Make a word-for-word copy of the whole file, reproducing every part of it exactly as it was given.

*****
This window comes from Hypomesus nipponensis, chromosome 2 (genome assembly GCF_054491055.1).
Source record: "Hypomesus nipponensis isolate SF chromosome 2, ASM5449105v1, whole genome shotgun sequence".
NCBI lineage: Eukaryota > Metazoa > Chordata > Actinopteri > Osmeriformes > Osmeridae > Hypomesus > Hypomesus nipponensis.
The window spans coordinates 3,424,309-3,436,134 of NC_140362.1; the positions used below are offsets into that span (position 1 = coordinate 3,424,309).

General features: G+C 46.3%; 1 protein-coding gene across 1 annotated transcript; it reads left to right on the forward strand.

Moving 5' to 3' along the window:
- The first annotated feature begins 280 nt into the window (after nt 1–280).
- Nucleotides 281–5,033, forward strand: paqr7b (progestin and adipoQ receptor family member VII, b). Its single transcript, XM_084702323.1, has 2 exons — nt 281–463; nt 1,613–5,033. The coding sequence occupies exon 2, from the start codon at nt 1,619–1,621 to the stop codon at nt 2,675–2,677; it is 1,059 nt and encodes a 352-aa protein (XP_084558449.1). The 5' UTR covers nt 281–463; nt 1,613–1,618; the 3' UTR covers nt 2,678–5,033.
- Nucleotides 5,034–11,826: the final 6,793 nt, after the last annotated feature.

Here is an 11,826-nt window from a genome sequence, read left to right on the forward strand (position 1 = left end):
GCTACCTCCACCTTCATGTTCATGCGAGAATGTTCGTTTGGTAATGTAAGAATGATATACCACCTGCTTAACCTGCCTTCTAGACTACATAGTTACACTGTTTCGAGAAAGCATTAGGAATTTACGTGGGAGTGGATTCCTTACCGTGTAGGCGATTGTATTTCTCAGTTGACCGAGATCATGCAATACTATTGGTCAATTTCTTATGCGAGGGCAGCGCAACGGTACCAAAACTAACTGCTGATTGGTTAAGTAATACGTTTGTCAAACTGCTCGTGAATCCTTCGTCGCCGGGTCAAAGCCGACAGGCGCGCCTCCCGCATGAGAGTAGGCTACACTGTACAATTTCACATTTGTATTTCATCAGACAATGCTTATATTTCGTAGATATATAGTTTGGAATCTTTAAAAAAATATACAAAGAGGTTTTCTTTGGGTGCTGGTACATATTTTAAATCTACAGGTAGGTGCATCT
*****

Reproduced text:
This window comes from Hypomesus nipponensis, chromosome 2 (genome assembly GCF_054491055.1).
Source record: "Hypomesus nipponensis isolate SF chromosome 2, ASM5449105v1, whole genome shotgun sequence".
NCBI lineage: Eukaryota > Metazoa > Chordata > Actinopteri > Osmeriformes > Osmeridae > Hypomesus > Hypomesus nipponensis.
The window spans coordinates 3,424,309-3,436,134 of NC_140362.1; the positions used below are offsets into that span (position 1 = coordinate 3,424,309).

General features: G+C 46.3%; 1 protein-coding gene across 1 annotated transcript; it reads left to right on the forward strand.

Moving 5' to 3' along the window:
- The first annotated feature begins 280 nt into the window (after nt 1–280).
- Nucleotides 281–5,033, forward strand: paqr7b (progestin and adipoQ receptor family member VII, b). Its single transcript, XM_084702323.1, has 2 exons — nt 281–463; nt 1,613–5,033. The coding sequence occupies exon 2, from the start codon at nt 1,619–1,621 to the stop codon at nt 2,675–2,677; it is 1,059 nt and encodes a 352-aa protein (XP_084558449.1). The 5' UTR covers nt 281–463; nt 1,613–1,618; the 3' UTR covers nt 2,678–5,033.
- Nucleotides 5,034–11,826: the final 6,793 nt, after the last annotated feature.

Here is an 11,826-nt window from a genome sequence, read left to right on the forward strand (position 1 = left end):
GCTACCTCCACCTTCATGTTCATGCGAGAATGTTCGTTTGGTAATGTAAGAATGATATACCACCTGCTTAACCTGCCTTCTAGACTACATAGTTACACTGTTTCGAGAAAGCATTAGGAATTTACGTGGGAGTGGATTCCTTACCGTGTAGGCGATTGTATTTCTCAGTTGACCGAGATCATGCAATACTATTGGTCAATTTCTTATGCGAGGGCAGCGCAACGGTACCAAAACTAACTGCTGATTGGTTAAGTAATACGTTTGTCAAACTGCTCGTGAATCCTTCGTCGCCGGGTCAAAGCCGACAGGCGCGCCTCCCGCATGAGAGTAGGCTACACTGTACAATTTCACATTTGTATTTCATCAGACAATGCTTATATTTCGTAGATATATAGTTTGGAATCTTTAAAAAAATATACAAAGAGGTTTTCTTTGGGTGCTGGTACATATTTTAAATCTACAGGTAGGTGCATCT